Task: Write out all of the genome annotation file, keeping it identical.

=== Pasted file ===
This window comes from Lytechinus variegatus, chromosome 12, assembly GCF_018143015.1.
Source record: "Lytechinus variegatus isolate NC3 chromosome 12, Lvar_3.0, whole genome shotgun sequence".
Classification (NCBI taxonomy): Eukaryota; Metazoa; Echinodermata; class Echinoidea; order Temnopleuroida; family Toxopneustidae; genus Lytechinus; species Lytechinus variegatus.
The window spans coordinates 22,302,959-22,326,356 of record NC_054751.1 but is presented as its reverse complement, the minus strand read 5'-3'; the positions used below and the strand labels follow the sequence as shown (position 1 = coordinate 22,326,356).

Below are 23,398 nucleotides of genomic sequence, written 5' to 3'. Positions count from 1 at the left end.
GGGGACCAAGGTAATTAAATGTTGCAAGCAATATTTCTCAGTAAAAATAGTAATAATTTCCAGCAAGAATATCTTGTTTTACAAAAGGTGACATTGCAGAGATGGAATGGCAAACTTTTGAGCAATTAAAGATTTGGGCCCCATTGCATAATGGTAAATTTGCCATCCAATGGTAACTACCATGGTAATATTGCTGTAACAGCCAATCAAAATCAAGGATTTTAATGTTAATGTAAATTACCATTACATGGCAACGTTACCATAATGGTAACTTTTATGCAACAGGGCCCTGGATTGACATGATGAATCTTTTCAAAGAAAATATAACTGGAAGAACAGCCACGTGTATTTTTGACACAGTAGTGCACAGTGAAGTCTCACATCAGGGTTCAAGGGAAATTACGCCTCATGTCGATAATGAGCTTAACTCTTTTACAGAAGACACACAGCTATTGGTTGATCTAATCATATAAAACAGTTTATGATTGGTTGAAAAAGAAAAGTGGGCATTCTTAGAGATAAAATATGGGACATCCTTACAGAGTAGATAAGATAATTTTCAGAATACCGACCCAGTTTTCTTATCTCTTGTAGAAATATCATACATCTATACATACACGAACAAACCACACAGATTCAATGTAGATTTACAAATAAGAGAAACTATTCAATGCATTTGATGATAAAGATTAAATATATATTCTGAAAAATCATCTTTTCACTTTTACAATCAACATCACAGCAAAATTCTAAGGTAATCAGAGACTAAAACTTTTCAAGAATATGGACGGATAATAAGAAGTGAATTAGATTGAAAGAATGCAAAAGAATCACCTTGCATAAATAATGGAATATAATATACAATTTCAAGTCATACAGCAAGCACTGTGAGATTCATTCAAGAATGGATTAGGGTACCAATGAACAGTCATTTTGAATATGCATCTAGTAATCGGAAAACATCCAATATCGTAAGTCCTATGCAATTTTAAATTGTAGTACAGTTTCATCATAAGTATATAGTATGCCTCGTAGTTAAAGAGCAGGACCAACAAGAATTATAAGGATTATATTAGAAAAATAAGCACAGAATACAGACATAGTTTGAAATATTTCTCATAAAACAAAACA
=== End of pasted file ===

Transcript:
This window comes from Lytechinus variegatus, chromosome 12, assembly GCF_018143015.1.
Source record: "Lytechinus variegatus isolate NC3 chromosome 12, Lvar_3.0, whole genome shotgun sequence".
Classification (NCBI taxonomy): Eukaryota; Metazoa; Echinodermata; class Echinoidea; order Temnopleuroida; family Toxopneustidae; genus Lytechinus; species Lytechinus variegatus.
The window spans coordinates 22,302,959-22,326,356 of record NC_054751.1 but is presented as its reverse complement, the minus strand read 5'-3'; the positions used below and the strand labels follow the sequence as shown (position 1 = coordinate 22,326,356).

Below are 23,398 nucleotides of genomic sequence, written 5' to 3'. Positions count from 1 at the left end.
GGGGACCAAGGTAATTAAATGTTGCAAGCAATATTTCTCAGTAAAAATAGTAATAATTTCCAGCAAGAATATCTTGTTTTACAAAAGGTGACATTGCAGAGATGGAATGGCAAACTTTTGAGCAATTAAAGATTTGGGCCCCATTGCATAATGGTAAATTTGCCATCCAATGGTAACTACCATGGTAATATTGCTGTAACAGCCAATCAAAATCAAGGATTTTAATGTTAATGTAAATTACCATTACATGGCAACGTTACCATAATGGTAACTTTTATGCAACAGGGCCCTGGATTGACATGATGAATCTTTTCAAAGAAAATATAACTGGAAGAACAGCCACGTGTATTTTTGACACAGTAGTGCACAGTGAAGTCTCACATCAGGGTTCAAGGGAAATTACGCCTCATGTCGATAATGAGCTTAACTCTTTTACAGAAGACACACAGCTATTGGTTGATCTAATCATATAAAACAGTTTATGATTGGTTGAAAAAGAAAAGTGGGCATTCTTAGAGATAAAATATGGGACATCCTTACAGAGTAGATAAGATAATTTTCAGAATACCGACCCAGTTTTCTTATCTCTTGTAGAAATATCATACATCTATACATACACGAACAAACCACACAGATTCAATGTAGATTTACAAATAAGAGAAACTATTCAATGCATTTGATGATAAAGATTAAATATATATTCTGAAAAATCATCTTTTCACTTTTACAATCAACATCACAGCAAAATTCTAAGGTAATCAGAGACTAAAACTTTTCAAGAATATGGACGGATAATAAGAAGTGAATTAGATTGAAAGAATGCAAAAGAATCACCTTGCATAAATAATGGAATATAATATACAATTTCAAGTCATACAGCAAGCACTGTGAGATTCATTCAAGAATGGATTAGGGTACCAATGAACAGTCATTTTGAATATGCATCTAGTAATCGGAAAACATCCAATATCGTAAGTCCTATGCAATTTTAAATTGTAGTACAGTTTCATCATAAGTATATAGTATGCCTCGTAGTTAAAGAGCAGGACCAACAAGAATTATAAGGATTATATTAGAAAAATAAGCACAGAATACAGACATAGTTTGAAATATTTCTCATAAAACAAAACA